What marketers can learn from the economy of convenience
If you think about it, money is a ridiculous concept. Without going into a William Jennings Bryan gold standard history lesson, let’s just say the idea that I can hold this thing, this little cloth rectangle of varying denomination, and exchange it for tangible goods and services is, at the very least, a system of belief.
How we carry our money, and how we’ve evolved to think about our money, is an even stranger anthropological phenomenon. For a while, we represented our worth exclusively in a way you could touch — cash. It was finite, and it kept things simple: When I’m out, I’m out. The rise of plastic in the 1960s made commerce easier, but not simpler: When I’m out, I can still keep going. And how much do I really have, anyway?
And now, here we are — a wallet-less society, if we so choose. Pay with your phone, pay through an app, pay with an automatic deduction you set up once. And you and probably don’t even remember your password to access and cancel. There’s money — your money — flying around in every direction almost every day, and you don’t even have to stop and think about it. And you’re fine with that.
Researchers coined a name for this: It’s called the credit card premium.
We are smack dab in the middle of the culture of convenience.
In short, when you don’t have cash, you spend more money. It makes perfect sense — parting with a crisp $20 bill is a little more sorrowful than a mindless swipe of a card, even if you tacked on a few more items to raise your total to $25. The majority of consumers think this way, and businesses are foaming at the pocketbook to get in line.
We are smack dab in the middle of the culture of convenience. There’s an app for every one of our whims, many with premium features for which we don’t think twice about upgrading. Once you’ve linked up your bank account with Uber, Apple Music or Tinder Plus (don’t lie), money is forever in the background, and it’s all about that sweet, sweet content.
To me, this willingness to so easily separate ourselves from our cash (especially in the millennial generation) signals that we value convenience and customer service more highly than ever before. Uber might add a 150 percent surcharge during peak hours, but for the clean car, friendly driver and access to Spotify, I’ll happily pay it.
It’s given whole new meaning to the irritating phrase “convenience charge.” Now, thanks to innovations like one-click payments on Amazon, I can actually see the convenience in real life, make it personal to me and accept it with no problems.
If this sounds like a utopian world where happy consumers are forking over extra nickels and dimes where they never would have in the past, it is — for brands.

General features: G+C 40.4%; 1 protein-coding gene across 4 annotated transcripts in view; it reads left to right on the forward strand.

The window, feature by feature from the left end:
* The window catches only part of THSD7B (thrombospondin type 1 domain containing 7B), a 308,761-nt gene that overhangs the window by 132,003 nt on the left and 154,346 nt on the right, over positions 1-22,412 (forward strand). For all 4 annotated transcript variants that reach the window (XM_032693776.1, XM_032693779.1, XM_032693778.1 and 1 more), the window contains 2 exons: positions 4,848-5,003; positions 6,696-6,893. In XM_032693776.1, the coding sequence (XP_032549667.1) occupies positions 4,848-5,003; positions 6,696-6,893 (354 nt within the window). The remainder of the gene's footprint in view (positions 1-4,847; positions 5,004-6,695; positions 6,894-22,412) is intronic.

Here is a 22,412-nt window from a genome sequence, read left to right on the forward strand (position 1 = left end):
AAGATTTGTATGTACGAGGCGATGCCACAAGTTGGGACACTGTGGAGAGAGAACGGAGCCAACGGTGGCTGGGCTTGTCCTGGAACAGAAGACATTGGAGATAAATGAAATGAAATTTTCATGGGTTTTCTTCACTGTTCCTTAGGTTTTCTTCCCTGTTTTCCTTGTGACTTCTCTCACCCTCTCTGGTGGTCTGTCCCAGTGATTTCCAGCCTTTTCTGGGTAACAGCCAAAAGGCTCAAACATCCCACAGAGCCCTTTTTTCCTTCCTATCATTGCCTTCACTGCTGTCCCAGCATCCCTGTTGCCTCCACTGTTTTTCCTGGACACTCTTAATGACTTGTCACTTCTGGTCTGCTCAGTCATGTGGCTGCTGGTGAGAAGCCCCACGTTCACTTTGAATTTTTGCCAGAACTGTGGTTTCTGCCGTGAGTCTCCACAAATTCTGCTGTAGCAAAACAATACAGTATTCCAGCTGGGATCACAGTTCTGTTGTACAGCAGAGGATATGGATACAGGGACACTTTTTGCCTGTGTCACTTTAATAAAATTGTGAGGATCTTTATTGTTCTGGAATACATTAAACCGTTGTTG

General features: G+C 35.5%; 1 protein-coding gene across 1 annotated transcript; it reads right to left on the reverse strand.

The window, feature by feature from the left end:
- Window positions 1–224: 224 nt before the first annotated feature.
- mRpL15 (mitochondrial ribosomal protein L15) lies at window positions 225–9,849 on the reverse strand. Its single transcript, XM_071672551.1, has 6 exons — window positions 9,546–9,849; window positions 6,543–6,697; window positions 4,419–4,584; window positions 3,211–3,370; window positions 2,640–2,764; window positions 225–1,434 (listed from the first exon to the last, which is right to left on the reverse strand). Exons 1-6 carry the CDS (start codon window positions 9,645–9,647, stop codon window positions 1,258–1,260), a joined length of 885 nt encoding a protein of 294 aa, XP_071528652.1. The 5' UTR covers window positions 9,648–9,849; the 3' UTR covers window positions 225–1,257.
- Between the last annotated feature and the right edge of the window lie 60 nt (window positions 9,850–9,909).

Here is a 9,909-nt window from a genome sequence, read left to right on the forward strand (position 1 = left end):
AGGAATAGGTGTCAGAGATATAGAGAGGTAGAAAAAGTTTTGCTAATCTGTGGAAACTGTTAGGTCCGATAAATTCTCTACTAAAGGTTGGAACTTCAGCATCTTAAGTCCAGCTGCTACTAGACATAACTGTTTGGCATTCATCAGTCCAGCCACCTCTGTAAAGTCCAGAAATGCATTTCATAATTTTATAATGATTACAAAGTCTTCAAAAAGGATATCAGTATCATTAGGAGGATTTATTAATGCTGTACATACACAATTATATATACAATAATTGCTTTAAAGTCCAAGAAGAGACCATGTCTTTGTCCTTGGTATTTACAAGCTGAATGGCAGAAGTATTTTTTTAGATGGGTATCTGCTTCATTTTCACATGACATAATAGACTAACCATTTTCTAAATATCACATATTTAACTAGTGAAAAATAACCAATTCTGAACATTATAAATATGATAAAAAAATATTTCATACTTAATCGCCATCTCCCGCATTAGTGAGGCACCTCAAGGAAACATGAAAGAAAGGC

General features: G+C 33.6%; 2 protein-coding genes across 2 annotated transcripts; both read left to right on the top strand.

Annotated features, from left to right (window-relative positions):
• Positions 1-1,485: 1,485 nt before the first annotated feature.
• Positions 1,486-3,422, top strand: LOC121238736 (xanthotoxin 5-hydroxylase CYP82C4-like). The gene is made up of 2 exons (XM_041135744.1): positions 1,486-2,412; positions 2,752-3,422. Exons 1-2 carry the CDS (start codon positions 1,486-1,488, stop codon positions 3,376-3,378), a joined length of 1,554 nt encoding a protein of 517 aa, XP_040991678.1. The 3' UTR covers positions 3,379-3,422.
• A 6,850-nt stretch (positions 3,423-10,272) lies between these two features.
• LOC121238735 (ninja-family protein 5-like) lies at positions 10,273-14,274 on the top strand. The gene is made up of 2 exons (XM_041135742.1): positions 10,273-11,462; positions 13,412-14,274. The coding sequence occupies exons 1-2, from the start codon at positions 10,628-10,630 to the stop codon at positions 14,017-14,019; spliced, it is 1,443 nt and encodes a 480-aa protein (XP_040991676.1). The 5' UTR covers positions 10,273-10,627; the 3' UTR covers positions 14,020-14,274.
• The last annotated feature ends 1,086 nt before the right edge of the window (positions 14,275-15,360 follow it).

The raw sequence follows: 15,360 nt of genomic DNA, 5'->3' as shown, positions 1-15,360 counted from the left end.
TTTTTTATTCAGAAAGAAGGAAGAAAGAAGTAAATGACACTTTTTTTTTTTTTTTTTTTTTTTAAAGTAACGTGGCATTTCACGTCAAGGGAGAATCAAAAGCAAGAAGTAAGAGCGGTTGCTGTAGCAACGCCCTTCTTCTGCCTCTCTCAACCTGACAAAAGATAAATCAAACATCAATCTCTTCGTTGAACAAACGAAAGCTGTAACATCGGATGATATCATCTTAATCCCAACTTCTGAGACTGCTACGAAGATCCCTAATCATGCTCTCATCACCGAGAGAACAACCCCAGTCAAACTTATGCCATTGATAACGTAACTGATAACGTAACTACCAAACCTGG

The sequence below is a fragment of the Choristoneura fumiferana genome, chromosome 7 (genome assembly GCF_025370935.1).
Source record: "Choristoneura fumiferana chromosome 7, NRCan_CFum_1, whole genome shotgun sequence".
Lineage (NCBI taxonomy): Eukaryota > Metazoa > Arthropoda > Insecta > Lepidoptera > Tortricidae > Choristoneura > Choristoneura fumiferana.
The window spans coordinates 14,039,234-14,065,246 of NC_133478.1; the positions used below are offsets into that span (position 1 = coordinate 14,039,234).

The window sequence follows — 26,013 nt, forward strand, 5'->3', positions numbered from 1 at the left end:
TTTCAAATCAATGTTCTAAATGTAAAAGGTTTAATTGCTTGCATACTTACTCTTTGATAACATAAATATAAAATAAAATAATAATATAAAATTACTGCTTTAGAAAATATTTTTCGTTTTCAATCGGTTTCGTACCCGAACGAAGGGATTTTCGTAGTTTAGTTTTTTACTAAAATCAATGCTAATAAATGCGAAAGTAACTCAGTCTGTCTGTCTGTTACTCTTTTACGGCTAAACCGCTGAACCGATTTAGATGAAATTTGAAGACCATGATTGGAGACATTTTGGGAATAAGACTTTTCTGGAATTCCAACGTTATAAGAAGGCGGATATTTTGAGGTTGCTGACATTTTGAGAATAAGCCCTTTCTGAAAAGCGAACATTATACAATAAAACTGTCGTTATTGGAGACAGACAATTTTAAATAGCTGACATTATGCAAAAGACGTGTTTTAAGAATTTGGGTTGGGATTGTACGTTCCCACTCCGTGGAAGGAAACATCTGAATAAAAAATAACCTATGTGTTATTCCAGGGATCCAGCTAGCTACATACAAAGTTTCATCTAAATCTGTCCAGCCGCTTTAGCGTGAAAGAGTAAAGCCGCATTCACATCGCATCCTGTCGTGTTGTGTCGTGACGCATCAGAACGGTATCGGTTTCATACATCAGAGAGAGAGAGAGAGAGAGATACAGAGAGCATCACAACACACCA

In this on-demand economy, we’ve grown accustomed to sharing personal information with our devices in exchange for the ease of transactions. The younger the buyer, the more willing and trusting they are. In 2015, millennials overtook all other generations in terms of size, and each year more and more of those millennial buyers are buying more and more. And that means enormous reserves of data for retailers and marketers who can now serve real-time convenience to the cash-less masses.
As companies get a better understanding of what we buy, they’re beginning to map how we buy it. Select Target stores have already installed beacons that communicate with shoppers’ cell phones, using location data to learn about consumer buyer habits that can greatly influence the layout of stores, placement of certain products and staffing management.
This type of opt-out technology will have plenty of detractors who view it as invasive, but the same argument could have been made when we started feeding routing numbers into our phones. In fact, Apple Pay, which is quickly emerging as the new standard in commerce, has measures in place to prevent the type of wide-scale credit card data breach we’ve seen retailers suffer in the past several decades.
The methods of studying consumer behavior may have changed with new technology, but marketers have long gleaned insight from buyers in order to make the shopping experience more convenient. Which, as we know, makes it more lucrative for businesses.
I don’t think any technology will soon replace credit cards in totality. That shouldn’t even be the goal. You can see by the list of Apple Pay’s early-adopting retailers — McDonald’s, Walgreens, Starbucks — that marketers understand how squeezing the most out of small “cash” transactions and making that upcharge a subconscious decision on the part of the consumer will go a long way.
With the help of marketers, technology enables us to feel like winners: the personalized ping when you’re one aisle over from a great deal, the promo code to get 20 percent off your next ride, the instant-order barcode scanners. There may be a small price to pay for feeling like a winner, and it’s probably a couple bucks more than you would have paid in cash.
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